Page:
scree lobelia, Rough’s Lobelia
None (described in 1864)
Vascular – Native
Herbs - Dicotyledons other than Composites
The National Vegetation Survey (NVS) Databank is a physical archive and electronic databank containing records of over 94,000 vegetation survey plots - including data from over 19,000 permanent plots. NVS maintains a standard set of species code abbreviations that correspond to standard scientific plant names from the Ngä Tipu o Aotearoa - New Zealand Plants database.
2n = 14
Current conservation status
The conservation status of all known New Zealand vascular plant taxa at the rank of species and below were reassessed in 2017 using the New Zealand Threat Classification System (NZTCS). This report includes a statistical summary and brief notes on changes since 2012 and replaces all previous NZTCS lists for vascular plants. Authors: By Peter J. de Lange, Jeremy R. Rolfe, John W. Barkla, Shannel P. Courtney, Paul D. Champion, Leon R. Perrie, Sarah M. Beadel, Kerry A. Ford, Ilse Breitwieser, Ines Schönberger, Rowan Hindmarsh-Walls, Peter B. Heenan and Kate Ladley.
2012 | Not Threatened
Previous conservation statuses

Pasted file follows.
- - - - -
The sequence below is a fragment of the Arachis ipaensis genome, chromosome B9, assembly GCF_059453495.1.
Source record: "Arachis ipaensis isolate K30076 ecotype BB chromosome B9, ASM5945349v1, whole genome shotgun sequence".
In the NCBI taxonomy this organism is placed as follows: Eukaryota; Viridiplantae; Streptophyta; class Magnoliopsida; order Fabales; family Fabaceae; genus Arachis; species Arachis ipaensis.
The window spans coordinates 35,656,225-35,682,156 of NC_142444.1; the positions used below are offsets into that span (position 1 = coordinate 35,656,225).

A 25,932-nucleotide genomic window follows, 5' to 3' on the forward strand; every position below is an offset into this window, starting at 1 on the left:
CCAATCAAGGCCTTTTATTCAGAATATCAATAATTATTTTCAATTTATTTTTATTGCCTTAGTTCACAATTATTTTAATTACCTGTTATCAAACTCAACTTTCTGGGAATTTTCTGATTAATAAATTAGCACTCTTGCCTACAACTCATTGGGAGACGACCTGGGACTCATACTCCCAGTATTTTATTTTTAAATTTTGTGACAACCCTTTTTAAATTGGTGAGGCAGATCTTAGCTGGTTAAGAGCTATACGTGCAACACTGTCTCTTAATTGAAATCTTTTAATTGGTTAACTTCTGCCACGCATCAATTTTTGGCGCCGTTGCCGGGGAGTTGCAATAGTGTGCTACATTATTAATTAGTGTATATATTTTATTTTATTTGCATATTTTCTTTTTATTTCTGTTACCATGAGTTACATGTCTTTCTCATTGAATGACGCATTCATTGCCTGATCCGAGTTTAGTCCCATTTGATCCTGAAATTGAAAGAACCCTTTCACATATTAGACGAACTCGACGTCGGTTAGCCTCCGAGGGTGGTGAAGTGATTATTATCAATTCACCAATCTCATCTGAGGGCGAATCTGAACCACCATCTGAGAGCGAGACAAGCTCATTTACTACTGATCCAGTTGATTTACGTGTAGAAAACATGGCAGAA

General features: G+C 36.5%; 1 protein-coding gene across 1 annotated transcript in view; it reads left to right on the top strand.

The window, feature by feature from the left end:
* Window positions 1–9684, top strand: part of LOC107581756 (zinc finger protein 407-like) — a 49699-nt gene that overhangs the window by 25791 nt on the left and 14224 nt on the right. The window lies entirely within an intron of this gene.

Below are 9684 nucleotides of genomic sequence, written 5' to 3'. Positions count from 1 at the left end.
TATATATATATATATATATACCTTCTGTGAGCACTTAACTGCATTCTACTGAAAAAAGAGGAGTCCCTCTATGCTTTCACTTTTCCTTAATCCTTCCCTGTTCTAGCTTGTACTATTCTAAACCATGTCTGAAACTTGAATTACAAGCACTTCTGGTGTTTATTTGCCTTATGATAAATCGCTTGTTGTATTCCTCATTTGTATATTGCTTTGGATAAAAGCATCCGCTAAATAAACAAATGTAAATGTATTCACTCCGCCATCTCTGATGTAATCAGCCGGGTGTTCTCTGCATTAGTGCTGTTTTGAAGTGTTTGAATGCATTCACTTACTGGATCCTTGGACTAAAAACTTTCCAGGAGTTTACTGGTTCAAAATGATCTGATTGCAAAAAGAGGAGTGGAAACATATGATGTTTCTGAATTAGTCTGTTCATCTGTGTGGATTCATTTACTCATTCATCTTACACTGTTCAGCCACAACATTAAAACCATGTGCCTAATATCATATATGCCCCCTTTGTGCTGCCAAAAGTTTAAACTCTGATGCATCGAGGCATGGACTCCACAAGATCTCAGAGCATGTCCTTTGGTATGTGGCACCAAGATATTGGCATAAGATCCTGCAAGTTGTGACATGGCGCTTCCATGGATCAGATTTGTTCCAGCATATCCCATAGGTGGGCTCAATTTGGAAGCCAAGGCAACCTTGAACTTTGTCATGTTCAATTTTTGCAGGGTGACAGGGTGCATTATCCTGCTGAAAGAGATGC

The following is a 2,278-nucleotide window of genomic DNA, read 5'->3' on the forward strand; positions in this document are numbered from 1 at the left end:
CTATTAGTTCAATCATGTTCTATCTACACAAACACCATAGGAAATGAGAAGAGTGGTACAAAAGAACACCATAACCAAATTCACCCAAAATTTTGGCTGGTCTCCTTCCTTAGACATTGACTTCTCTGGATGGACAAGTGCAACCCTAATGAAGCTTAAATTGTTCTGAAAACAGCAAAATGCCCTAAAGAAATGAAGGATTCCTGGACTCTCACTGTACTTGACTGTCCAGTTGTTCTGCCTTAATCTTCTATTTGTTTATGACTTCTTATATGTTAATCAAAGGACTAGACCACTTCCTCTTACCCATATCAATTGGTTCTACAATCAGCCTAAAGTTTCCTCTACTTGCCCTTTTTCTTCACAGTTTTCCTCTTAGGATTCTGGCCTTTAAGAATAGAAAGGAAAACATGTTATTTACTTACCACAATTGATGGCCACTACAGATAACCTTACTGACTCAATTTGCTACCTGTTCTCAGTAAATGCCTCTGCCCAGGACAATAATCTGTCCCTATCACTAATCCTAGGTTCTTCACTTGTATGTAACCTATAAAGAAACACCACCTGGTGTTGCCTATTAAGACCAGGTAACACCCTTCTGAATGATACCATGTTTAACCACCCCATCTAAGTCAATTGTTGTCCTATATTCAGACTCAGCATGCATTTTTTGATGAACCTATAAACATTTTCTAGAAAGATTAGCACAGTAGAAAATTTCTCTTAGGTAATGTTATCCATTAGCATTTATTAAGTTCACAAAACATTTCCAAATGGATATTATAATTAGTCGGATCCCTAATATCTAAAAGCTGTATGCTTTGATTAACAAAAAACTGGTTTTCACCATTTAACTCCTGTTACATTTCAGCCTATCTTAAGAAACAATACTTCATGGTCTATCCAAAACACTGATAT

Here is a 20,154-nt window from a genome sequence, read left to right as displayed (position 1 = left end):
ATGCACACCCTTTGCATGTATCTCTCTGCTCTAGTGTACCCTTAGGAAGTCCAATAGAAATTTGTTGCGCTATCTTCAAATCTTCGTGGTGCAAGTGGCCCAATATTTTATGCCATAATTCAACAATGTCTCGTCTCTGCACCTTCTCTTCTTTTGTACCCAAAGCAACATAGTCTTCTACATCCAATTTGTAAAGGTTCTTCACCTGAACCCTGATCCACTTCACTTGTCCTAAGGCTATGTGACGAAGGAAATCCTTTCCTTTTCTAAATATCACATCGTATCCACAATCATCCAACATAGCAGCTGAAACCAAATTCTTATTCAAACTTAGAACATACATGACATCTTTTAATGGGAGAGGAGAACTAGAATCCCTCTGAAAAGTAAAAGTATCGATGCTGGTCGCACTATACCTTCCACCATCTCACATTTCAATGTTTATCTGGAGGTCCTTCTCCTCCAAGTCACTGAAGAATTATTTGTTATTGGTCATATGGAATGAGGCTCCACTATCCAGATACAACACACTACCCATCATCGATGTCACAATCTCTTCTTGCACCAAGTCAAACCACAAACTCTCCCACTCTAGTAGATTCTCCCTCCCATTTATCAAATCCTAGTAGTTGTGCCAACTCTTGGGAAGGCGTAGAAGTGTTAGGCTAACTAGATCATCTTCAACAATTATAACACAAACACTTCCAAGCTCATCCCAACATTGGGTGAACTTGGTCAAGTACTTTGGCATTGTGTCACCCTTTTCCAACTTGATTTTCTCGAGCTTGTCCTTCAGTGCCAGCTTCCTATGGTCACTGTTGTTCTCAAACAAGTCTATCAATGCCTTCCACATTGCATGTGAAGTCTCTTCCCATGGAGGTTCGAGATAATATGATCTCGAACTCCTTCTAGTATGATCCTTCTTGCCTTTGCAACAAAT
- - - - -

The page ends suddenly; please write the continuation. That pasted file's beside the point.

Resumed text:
2009 | Not Threatened
2004 | Not Threatened
Endemic. New Zealand: South Island (Marlborough, Canterbury and Otago)
Higher montane to subalpine. In rock-debris and stable and mobile screes
Glabrous herb. Stems and leaves when bruised or broken exuding pale yellow acrid sap. Roots numerous, rather stout, far-spreading; stems and branches tough, ascending through rock-debris; branchlets appearing above surface, up to 100 mm long. Leaves thick, coriaceous, on broad flat petioles circa 5 mm. long. Lamina circa 10-25 x 10-20 mm; obovate to broad-oblong to elliptic in outline, cuneately narrowed to base; coarsely, deeply dentate; teeth very narrow-triangular, blunt, elongating to circa 6 mm. Flowers circa 10 mm long, on stout peduncles up to 50 mm long. Calyx 5-7 mm long, persistent; lobes linear, thick, obtuse, elongating to c. 8 mm in fruit. Corolla white, hardly > calyx, split to near base into 2 lips; upper lip with 2 narrow segments, lower 3-lobed to c. 1/2 way; anthers not awned. Capsule coriaceous, 10-12 mm. long, broad-obovoid to suborbicular
Recognised by the restriction to rock-debris and scree habitats; much-branched stems; by the elliptic to oblong or obovate deeply incised leaves which are mostly 12 mm long; by the stout peduncles which are up to 50 mm long; and white flowers
December - April
October - February
Difficult. Can be grown in a pot or a rock garden. Slow to establish and hard to maintain.
lobelia: Named after Lobel, pioneer botanist
Where To Buy
Not Commercially Available.
Description modified from Webb et al. (1988).
References and further reading
Webb, C.J.; Sykes, W.R.; Garnock-Jones, P.J. 1988: Flora of New Zealand. Vol. IV. DSIR Botany Division, Christchurch.